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Slaughter on Israel’s Roads: 19 Die in Accidents in One Week
(Pixabay)

Slaughter on Israel’s Roads: 19 Die in Accidents in One Week

Arab sector responsible for disproportionate number of vehicle crashes, police say  

Nineteen people died on Israel’s roads last week in several car crashes, making it one of the deadliest periods in a long time.

“My heart goes out to the families of those killed in the accidents. … I wish a speedy recovery to all the victims. The carnage on the roads is not destiny and I am committed to continuing to make every effort to stop it,” Transportation Minister Merav Michaeli wrote on Twitter.

Dr. Erez Kita, CEO of Israel’s National Road Safety Authority, told The Media Line that, in Israel, an average of one person per day has died in traffic accidents for the last 10 years.

Since January, 228 Israelis have died as a result of road accidents. Some 52% of the fatal accidents were the responsibility of drivers from the Israeli Arab community, which constitutes 21% of the population, according to police figures.

Mudar Younes, head of the Ar’ara Local Council and chairman of the National Committee of the Heads of Arab Authorities in Israel, told The Media Line that the disproportionate number of Arabs involved in car accidents can be attributed to several factors.

First, he noted that the infrastructure in the Arab municipalities is not very good. “We are talking about sketchy streets, bumpy roads, not very good visibility, and congestion,” he said.

Also, Younes continued, many Arab citizens work outside of their town, which forces them to travel often and far. “There are contractors, for instance, who get in their cars every day and travel outside of the town to work,” he said, adding that these workers usually wake up very early in the morning to travel, which results in tired drivers.

“The third reason could, unfortunately, be related to awareness and culture,” he said. “Our youngsters get on the roads without responsibility, and the consequences are severe.”

He cited the accident that happened a few days ago, where two youngsters on motorcycles were filming a TikTok video.

Younes said the issue is not that people are not aware at all, but that the understanding of the importance of driving responsibly is weak.

Many Arab youngsters in Israel get in their cars to release their adrenaline because they do not have a better way to work off their energy, as opposed to the Jewish population, he said.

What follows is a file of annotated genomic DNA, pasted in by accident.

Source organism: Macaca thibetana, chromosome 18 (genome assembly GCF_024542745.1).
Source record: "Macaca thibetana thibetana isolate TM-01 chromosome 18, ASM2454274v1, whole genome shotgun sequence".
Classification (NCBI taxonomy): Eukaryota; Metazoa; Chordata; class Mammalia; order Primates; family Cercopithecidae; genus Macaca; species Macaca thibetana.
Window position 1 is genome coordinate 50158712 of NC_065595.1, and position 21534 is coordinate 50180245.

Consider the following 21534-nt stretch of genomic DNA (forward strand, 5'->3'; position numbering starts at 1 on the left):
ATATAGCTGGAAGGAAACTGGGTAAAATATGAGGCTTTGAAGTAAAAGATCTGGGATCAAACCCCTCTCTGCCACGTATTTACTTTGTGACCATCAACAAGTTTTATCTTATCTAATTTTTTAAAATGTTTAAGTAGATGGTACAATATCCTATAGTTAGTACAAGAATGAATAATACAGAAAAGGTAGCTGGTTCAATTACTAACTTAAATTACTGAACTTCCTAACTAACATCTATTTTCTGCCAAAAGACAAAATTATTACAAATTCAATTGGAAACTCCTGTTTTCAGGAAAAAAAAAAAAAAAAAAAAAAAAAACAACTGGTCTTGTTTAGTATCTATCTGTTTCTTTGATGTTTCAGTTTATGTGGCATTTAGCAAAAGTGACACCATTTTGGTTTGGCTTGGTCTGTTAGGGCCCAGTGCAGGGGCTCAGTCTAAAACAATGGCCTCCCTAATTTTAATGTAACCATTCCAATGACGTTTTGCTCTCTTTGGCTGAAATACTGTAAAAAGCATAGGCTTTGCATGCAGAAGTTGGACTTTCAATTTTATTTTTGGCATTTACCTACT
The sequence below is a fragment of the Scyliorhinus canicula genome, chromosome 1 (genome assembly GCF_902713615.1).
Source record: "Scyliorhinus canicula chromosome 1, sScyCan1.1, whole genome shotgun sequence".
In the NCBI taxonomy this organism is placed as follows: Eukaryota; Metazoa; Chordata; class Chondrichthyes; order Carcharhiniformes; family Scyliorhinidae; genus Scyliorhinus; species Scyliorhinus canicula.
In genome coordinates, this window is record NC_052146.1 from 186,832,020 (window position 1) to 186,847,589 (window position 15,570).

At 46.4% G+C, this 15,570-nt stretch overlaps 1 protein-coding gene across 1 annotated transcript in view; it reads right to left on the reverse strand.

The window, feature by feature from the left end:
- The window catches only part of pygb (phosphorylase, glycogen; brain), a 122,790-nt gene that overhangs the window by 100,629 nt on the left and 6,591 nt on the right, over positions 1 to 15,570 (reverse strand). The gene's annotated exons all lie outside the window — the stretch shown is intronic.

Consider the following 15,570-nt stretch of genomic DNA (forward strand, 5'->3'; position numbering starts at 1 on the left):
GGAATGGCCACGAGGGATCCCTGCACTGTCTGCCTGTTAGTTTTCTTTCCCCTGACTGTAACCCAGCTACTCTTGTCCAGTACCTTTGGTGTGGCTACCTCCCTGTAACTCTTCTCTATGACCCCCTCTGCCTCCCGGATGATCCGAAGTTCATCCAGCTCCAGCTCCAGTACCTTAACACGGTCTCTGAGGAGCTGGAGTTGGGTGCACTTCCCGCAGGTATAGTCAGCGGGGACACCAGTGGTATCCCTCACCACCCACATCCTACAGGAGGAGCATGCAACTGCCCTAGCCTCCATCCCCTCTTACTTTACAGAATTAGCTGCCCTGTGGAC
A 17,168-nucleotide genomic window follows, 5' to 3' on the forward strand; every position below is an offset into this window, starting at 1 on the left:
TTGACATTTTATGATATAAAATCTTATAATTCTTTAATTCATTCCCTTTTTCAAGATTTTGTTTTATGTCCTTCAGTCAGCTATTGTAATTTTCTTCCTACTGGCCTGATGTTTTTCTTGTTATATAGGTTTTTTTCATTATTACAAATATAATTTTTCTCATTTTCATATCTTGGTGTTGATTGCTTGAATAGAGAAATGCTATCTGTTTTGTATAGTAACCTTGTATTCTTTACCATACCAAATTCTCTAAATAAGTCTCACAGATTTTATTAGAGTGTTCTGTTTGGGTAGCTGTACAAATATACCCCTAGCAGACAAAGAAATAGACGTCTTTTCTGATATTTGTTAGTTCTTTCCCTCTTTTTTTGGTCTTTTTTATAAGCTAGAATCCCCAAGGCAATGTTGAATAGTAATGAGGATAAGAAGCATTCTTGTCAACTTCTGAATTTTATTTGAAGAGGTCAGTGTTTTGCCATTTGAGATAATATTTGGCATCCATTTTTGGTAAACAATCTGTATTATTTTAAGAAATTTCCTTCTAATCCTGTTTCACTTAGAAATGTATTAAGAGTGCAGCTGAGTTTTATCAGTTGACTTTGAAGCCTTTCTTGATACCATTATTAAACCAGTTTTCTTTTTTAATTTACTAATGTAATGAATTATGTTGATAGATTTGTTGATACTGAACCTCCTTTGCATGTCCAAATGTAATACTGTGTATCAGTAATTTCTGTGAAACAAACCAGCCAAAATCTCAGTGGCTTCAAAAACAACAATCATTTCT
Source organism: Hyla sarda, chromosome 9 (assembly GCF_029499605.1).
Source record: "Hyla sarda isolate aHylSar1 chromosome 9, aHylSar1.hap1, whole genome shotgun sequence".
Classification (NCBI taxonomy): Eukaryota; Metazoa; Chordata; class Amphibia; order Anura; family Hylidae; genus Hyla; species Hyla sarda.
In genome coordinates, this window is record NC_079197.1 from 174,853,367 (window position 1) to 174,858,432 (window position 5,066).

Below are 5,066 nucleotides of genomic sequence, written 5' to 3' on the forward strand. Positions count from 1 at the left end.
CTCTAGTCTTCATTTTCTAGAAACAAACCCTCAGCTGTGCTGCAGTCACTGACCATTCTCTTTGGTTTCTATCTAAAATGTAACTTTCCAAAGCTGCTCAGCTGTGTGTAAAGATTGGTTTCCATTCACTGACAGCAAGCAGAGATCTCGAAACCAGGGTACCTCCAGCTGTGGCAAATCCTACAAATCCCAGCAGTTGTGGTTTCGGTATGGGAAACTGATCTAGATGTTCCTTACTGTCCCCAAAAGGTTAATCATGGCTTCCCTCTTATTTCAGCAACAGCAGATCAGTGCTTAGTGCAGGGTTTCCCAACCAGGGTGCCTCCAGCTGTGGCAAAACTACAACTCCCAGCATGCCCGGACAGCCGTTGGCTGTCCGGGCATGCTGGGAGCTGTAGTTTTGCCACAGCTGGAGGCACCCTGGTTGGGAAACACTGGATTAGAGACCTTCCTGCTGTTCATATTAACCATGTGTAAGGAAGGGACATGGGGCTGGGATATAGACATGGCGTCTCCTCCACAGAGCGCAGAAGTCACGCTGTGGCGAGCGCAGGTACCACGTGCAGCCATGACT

“If that same youngster would find a different activity such as sport or something else, there is a chance that he wouldn’t have been on the motorcycle that day,” said Younes.

Kita said the government does not have a plan of action to counter these accidents. He added that the National Road Safety Authority does have such a plan, but it needs a budget to put it in motion.

“We have a very ambitious plan,” he said, “where we intend to cut 50% of the road accidents in five years.”

The plan, explained Kita, combines several elements, including law enforcement, infrastructure, education, and technology.

“We have seen throughout the developed countries in Europe and the US that they have a plan, and they get the budget to deal with the situation,” he said.

Kita added that, in Israel, because of the political situation, the future of the plan is uncertain. “We can’t force the government that will be chosen after the election to give us a budget,” he said.

In the meantime, the National Road Safety Authority is exerting a lot of pressure on the current caretaker government to budget 100 million shekels (over $30 million) for a pilot program.

The ministries of Finance and Transportation and Road Safety are helping the authority to get the budget, he says.

“I want the new plan to give hope to the citizens, and I hope that they will see its results very soon,” Kita said.

Younes said education is one of the most important elements in which to invest in order to improve the situation.

“We all know that if you teach a child at school the importance of safety belts, when he gets in the car with his father he will ask why he is not wearing a belt. The same goes for driving through red lights. Children can counter that culture from their parents,” he said.

There is not enough education on road safety in the country in general, and in Arab society, the problem is even worse, Younes said. However, he added, this is not because of the lack of awareness but rather the lack of resources.

The local authorities have limited resources, he noted, “and they are invested in different issues. In the end, they are not enough to deal with the road safety issues as well,” Younes said.

Kita urged Israelis to drive safely, be aware of dangerous situations on the roads, think about safety, not drive while angry, and respect each other on the road.

Give the Gift of Truth This Jewish New Year

The Media Line has been leading for more than twenty years in pioneering the American independent news agency in the Middle East, arguably the first in the region. We have always stayed true to our mission: to provide you with contextual sourced and trustworthy news. In an age of fake news masquerading as journalism, The Media Line plays a crucial role in providing fact-based news that deserves your support.

We're proud of the dozens of young students we've trained in our Press and Policy Student Program who will form the vanguard of the next generation of journalists to the benefit of countless millions of news readers.

Non-profit news needs public support. please help us with your generous contributions.
Donate
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We thank our loyal readers and wish you all the happiest of holidays.

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